Baking is an exact science so tancha method will not work in baking. However, you can get away with the tancha method in cooking!

    So for 10 pounds of pork butt….

    2 cups soy
    1 cup vinegar
    1/2 cup water
    4 large lemons, juice only
    4 large onions, puréed
    2 large bulbs garlic, pounded in admires
    3 1/2 cups sugar
    Fresh ground pepper
    1 small bottle Worcestershire
    100 6 inch bamboo skewers, soaked in water

    Cut meat thinly, season lightly with salt and add the pepper and finely pounded garlic. Add the puréed onions and massage into the meat. Let it sit in the cooler for about 4 hours. After 4 hours, add the rest of ingredients and let it sit in the cooler overnight. Next day, thread the meat in skewers and grill. For basting, I make another marinade…smaller quantity let it boil and reduce and add catsup.

    This is the recipe I use since I was a teenager and sent to KCTS COOKS together with the Grilled Salmon in Corn Husk on their ON THE GRILL EPISODE. They chose the Salmon recipe over our Pinoy Barbecue for me to do a demo on TV in Seattle.

  12. Maraming Salamat, erehwon! Am glad for liking the recipes I have shared. This barbecue recipe above is one that I make solely for my family, my doctor and physiotherapist and one of the recipes I have compiled to leave for my children, doctor and physiotherapist as promised. So it is especial! But as we grow older and start having health issues, I know they will tweak it esp. my doctor and physio so it will evolve into something else. Just like any other recipe I have, I have a few versions to suit different people.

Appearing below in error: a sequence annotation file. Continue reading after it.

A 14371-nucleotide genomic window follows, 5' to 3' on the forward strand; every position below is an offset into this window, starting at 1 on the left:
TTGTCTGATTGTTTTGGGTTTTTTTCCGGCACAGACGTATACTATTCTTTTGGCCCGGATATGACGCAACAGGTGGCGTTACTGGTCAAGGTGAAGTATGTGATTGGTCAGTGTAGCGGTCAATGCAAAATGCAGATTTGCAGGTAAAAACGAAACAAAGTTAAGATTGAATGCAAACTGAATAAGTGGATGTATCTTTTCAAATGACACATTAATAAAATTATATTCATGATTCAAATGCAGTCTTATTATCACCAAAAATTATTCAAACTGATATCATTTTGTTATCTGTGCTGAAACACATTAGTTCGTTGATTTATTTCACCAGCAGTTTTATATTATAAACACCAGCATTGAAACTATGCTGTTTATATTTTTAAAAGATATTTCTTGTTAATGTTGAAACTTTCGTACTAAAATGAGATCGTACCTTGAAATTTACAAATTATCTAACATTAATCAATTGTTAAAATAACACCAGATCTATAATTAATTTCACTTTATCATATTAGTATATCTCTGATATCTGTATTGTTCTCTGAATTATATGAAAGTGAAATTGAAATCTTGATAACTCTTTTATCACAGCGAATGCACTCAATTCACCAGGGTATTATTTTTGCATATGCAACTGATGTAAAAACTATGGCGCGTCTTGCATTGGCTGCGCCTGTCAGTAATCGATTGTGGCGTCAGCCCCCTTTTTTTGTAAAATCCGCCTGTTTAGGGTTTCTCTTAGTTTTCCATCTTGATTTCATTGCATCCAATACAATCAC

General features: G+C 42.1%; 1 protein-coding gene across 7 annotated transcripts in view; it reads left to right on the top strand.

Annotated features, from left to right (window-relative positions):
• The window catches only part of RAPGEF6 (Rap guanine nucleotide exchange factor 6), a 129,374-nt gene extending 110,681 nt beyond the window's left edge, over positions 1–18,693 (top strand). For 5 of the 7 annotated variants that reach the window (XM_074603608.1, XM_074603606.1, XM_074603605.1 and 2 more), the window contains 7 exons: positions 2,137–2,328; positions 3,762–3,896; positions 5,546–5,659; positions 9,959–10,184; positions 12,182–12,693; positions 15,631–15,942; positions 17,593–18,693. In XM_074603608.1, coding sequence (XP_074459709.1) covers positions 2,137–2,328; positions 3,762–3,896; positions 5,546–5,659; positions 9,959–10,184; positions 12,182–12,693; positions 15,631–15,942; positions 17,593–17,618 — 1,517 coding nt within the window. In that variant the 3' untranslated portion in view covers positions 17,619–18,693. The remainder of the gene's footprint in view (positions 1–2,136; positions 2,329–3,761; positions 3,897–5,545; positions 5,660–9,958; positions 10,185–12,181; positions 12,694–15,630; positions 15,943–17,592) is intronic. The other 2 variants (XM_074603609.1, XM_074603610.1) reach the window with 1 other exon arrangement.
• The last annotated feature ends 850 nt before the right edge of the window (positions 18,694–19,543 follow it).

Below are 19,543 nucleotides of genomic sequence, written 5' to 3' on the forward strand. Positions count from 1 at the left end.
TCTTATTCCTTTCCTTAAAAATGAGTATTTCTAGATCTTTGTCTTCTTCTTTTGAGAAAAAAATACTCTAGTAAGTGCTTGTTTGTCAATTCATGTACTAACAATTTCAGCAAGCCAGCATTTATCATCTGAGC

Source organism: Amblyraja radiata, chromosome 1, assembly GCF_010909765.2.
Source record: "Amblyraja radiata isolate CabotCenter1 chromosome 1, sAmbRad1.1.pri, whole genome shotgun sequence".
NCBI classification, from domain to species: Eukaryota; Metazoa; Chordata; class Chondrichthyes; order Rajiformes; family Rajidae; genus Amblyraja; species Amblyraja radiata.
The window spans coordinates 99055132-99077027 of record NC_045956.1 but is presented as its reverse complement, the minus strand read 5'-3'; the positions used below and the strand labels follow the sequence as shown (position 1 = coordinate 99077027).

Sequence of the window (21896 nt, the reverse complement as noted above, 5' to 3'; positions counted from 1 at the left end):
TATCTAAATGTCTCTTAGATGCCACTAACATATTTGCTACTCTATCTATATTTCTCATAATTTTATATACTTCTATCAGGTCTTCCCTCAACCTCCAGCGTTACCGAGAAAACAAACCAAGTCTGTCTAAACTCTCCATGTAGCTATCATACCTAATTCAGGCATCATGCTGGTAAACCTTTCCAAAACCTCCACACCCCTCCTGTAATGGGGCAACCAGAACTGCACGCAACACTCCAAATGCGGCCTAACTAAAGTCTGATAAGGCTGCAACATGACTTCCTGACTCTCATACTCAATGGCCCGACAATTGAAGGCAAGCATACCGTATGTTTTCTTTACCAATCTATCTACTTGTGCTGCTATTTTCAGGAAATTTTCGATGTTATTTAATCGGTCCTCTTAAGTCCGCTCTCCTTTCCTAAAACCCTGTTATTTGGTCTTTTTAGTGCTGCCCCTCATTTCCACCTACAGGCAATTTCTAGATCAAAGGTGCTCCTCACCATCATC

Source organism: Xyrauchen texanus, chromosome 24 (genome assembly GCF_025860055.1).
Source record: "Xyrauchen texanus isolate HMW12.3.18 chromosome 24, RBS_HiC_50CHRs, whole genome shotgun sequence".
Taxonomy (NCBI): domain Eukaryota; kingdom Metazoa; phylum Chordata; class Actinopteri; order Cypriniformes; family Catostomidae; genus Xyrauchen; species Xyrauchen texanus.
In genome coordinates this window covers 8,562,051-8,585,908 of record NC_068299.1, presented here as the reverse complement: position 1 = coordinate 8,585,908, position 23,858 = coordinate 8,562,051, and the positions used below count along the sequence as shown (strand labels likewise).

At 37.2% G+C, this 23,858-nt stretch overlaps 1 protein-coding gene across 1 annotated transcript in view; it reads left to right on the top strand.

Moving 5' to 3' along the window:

For instance, my benchmark for a good cheesecake is Cheesecake, etc. based here in Vancouver and in business ever since I came here to live in Vancouver. So I have accomplished my goal of trying to replicate it and have succeeded. If you tell me you prefer Montreal style cheesecake, then that is what I will share with you!

  13. 7up is one ingredients that I vividly remember from my mom on her pork BBQ. I was able to recreate it among other ingredients that are common in a pinoy BBQ and apply some modern cooking technique in marinating and cooking to attain an umph in the elusive BBQ. But then a pork bbq is almost like adobo where every place, city, household has their own distinct taste and recipe. It will always be an elusive greatness to pork BBQ. For me I just enjoy pork BBQ with a baragge of choices of dipping sauces that gives different flavor to every stick of pork BBQ. Maybe MM, that is where you should concentrate with your art in presenting and plating that will give that unique experience of eating BBQ :)